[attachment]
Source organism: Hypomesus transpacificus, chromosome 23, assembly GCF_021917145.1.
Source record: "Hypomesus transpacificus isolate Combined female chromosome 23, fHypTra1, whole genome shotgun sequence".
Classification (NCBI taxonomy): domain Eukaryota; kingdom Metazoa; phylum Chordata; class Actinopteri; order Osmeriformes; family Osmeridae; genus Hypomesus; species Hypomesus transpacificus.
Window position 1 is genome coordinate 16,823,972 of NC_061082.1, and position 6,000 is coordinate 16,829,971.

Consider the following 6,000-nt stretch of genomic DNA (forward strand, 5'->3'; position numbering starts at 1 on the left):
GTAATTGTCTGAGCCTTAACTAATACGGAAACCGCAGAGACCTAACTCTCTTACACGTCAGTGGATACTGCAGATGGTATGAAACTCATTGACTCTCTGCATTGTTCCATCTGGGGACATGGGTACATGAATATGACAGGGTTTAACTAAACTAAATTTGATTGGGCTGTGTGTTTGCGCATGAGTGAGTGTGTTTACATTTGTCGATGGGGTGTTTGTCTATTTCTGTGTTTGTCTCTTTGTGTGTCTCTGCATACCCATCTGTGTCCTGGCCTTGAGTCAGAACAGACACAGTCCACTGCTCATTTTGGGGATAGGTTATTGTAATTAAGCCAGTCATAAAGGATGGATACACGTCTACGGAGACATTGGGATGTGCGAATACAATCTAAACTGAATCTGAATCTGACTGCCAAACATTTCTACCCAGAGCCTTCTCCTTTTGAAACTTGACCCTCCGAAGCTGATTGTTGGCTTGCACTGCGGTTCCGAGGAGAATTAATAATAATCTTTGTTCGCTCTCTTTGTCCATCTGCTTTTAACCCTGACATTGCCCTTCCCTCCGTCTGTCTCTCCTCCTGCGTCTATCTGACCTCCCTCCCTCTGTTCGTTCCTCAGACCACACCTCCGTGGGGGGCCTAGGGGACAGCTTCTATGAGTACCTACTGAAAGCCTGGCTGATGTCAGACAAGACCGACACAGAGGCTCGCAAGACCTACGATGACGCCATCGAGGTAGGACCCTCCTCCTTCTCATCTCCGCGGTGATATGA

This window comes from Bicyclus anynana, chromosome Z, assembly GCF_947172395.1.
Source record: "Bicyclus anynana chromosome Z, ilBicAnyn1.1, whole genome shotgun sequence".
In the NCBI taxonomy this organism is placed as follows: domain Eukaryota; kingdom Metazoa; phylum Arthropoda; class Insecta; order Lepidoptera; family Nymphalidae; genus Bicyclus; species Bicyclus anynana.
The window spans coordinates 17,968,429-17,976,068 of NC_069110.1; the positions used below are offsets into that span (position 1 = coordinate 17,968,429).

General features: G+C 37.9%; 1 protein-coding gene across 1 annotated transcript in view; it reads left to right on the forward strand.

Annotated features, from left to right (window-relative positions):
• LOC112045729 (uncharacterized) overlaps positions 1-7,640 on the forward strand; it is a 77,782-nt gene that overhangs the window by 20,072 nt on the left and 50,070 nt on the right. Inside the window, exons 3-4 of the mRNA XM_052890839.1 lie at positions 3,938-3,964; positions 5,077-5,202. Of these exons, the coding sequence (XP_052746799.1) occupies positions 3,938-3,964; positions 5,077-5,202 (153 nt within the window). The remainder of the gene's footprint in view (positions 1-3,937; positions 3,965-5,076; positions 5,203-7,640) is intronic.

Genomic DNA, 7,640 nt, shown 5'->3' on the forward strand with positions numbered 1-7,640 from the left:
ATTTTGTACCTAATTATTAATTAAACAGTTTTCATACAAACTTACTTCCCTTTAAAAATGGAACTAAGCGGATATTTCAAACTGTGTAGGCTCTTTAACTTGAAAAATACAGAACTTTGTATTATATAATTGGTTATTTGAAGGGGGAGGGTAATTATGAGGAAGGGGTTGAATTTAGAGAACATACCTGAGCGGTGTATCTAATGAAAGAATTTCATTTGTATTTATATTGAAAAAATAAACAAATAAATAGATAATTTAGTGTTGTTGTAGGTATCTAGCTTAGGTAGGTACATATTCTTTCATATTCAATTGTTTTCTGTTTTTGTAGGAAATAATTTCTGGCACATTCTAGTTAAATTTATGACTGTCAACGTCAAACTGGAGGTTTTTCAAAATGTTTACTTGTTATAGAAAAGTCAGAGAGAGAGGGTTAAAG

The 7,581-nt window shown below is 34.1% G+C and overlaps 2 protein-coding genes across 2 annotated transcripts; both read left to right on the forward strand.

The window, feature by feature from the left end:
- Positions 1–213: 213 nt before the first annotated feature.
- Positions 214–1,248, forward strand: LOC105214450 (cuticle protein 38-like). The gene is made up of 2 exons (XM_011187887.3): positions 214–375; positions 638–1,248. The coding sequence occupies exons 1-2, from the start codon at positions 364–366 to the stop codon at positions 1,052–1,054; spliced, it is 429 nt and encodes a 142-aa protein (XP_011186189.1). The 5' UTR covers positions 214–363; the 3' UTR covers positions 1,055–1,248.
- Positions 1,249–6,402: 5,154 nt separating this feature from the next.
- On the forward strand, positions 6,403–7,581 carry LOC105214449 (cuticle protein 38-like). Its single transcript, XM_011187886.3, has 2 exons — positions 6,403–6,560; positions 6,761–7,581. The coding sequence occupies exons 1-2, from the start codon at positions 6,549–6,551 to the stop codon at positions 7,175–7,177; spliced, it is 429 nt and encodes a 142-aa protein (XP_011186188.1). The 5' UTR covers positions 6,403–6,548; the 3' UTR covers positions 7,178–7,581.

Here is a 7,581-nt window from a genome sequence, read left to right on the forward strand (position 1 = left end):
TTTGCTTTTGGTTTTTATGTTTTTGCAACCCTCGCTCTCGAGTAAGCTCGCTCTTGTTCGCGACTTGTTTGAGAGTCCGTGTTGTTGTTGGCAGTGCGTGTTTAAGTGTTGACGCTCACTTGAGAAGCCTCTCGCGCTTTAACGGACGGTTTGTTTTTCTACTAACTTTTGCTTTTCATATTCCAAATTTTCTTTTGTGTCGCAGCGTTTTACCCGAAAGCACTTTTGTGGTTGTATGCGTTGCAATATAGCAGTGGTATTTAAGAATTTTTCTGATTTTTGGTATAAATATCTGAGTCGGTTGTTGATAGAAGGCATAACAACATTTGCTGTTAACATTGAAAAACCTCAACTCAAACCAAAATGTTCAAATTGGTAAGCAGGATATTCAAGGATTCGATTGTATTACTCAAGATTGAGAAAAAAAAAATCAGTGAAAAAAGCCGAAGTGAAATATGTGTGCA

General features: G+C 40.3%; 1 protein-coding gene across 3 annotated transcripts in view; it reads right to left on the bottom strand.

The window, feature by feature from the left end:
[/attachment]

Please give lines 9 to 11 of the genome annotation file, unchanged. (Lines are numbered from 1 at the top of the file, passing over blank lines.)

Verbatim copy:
In the NCBI taxonomy this organism is placed as follows: domain Eukaryota; kingdom Metazoa; phylum Arthropoda; class Insecta; order Lepidoptera; family Nymphalidae; genus Bicyclus; species Bicyclus anynana.
The window spans coordinates 17,968,429-17,976,068 of NC_069110.1; the positions used below are offsets into that span (position 1 = coordinate 17,968,429).

General features: G+C 37.9%; 1 protein-coding gene across 1 annotated transcript in view; it reads left to right on the forward strand.